HONOLULU (HawaiiNewsNow) - The estimates for fixing the leaking, algae-plagued and occasionally stinky reflecting pools at the State Capitol are so high that state officials are asking whether they should remove the water from the ponds in a re-design.
The state estimates it spends $75,000 a year on three maintenance workers who spend about half their shift wet-vacuuming algae and fish droppings from the pools which suffer from bad circulation.
Now state officials predict it will cost about $10 million for a major renovation of the pool complex.
"That means completely draining it, taking out all of the infrastructure, down to the support steel and concrete,” said Christine Kinimaka, section head of the planning branch in the public works division at the Department of Accounting and General Services, which oversees state buildings. “And repairing the spalling conditions that are leaking into the spaces below."
The price-tag has doubled since 2005, so some people like State Sen Will Espero say the state should consider removing the water from the ponds.
"We're going to have the potential of leakage always, into the parking lot. Whether it's five years from now, ten years from now, 15 years from now and then we're going to have to fix it again," said Espero, who chairs the Senate public safety committee.
DAGS, the department that manages state buildings, asked the State Historic Preservation Division if it could remove the water from the pools as part of renovations.
As an example, it pointed to an artistic mosaic-like project in the former swimming pool at No. 1 Capitol District, the old armed services YMCA across the street from the Capitol, which was part of a $1.6 million courtyard renovation.
But the historic preservation office said the water in the Capitol pools has to stay.
"Because this is a historic facility, the pools are defined as a character-defining element of the State Capitol," Kinimaka said.
The state could appeal the decision on keeping water in the pools all the way up to Gov. David Ige.
State lawmakers have not approved any funding for construction of renovations to the pools, so any major fix is years away. The last significant funding came in 2002, when DAGS received $360,000 in design funds, Kinimaka said.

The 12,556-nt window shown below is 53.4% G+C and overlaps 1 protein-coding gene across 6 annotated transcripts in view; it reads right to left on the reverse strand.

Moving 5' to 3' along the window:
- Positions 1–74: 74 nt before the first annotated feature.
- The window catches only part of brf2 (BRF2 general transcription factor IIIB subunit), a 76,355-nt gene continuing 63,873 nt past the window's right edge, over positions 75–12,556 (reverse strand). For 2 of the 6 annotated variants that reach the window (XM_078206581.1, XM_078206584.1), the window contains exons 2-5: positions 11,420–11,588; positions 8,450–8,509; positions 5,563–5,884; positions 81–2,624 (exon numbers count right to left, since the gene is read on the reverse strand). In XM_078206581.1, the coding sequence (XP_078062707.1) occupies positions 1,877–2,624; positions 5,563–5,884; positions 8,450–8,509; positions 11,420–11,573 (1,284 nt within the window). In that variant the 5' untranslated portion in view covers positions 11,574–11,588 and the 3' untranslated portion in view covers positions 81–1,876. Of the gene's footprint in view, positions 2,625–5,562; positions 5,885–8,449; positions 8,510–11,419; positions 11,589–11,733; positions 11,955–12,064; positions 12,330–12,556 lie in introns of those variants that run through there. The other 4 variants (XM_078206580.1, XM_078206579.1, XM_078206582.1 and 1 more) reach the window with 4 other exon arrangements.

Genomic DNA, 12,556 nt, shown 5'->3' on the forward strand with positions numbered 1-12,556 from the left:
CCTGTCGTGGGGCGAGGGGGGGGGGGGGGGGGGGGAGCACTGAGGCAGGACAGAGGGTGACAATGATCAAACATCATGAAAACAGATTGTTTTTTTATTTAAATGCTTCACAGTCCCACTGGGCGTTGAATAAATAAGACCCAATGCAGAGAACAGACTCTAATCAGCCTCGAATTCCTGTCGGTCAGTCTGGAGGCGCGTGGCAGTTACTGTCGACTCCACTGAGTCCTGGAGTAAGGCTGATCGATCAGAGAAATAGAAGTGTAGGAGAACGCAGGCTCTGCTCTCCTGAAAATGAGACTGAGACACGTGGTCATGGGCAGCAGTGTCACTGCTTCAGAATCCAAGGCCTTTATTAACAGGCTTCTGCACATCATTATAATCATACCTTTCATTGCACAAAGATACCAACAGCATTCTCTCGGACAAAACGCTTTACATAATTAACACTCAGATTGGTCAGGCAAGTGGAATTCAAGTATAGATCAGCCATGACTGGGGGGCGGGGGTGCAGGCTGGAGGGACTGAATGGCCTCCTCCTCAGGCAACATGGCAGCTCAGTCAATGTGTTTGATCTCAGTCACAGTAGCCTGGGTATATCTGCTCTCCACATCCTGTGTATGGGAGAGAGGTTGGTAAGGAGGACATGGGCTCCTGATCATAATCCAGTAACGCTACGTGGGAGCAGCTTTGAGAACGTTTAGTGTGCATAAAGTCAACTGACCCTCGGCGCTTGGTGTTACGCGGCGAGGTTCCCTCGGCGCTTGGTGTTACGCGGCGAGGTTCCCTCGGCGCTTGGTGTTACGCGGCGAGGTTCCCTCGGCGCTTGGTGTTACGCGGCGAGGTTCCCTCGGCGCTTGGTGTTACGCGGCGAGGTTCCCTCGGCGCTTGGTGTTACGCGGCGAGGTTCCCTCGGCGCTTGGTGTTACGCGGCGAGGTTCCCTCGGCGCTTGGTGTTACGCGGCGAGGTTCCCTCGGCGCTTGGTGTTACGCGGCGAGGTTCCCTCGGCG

The former administration of Gov. Linda Lingle asked lawmakers for $7.9 million to fund repairs to the pools in 2007, a request that the Legislature did not approve.
Kinimaka said the state is ready to design a request for proposals from contractors for the renovation job.
Even though crews clean the pools daily, it still smells from time to time and chunks of algae are visible in the corners of the pools.
“We're talking about a pool, a pool that's leaking and it's costing the state millions and millions of dollars, let alone it stinks all to hell," Espero said.
The pools were originally designed as part of the air conditioning system, Kinimaka said, but they didn't have recirculation in all the nooks and crannies to filter the water appropriately, causing occasional odors.
Water for the pools comes from brackish wells on the Capitol grounds.
"That only makes the water more nutrient rich for all the fish that people keep throwing in, and that doesn't help. People think throwing fish in the pools gets rid of the algae. It actually makes it worse, because their poop is worse than the algae,” Kinimaka said.
She said a renovation project would re-do the circulation in the pools and make them shallower and easier and cheaper to maintain.
People Hawaii News Now spoke to at the Capitol supported keeping water in the pools, even though that comes at a high cost.
"Having this water inside gives a soothing kind of effect so I think people would prefer having it instead of considering the overhead costs," said Russell Honma of Hawaii Kai.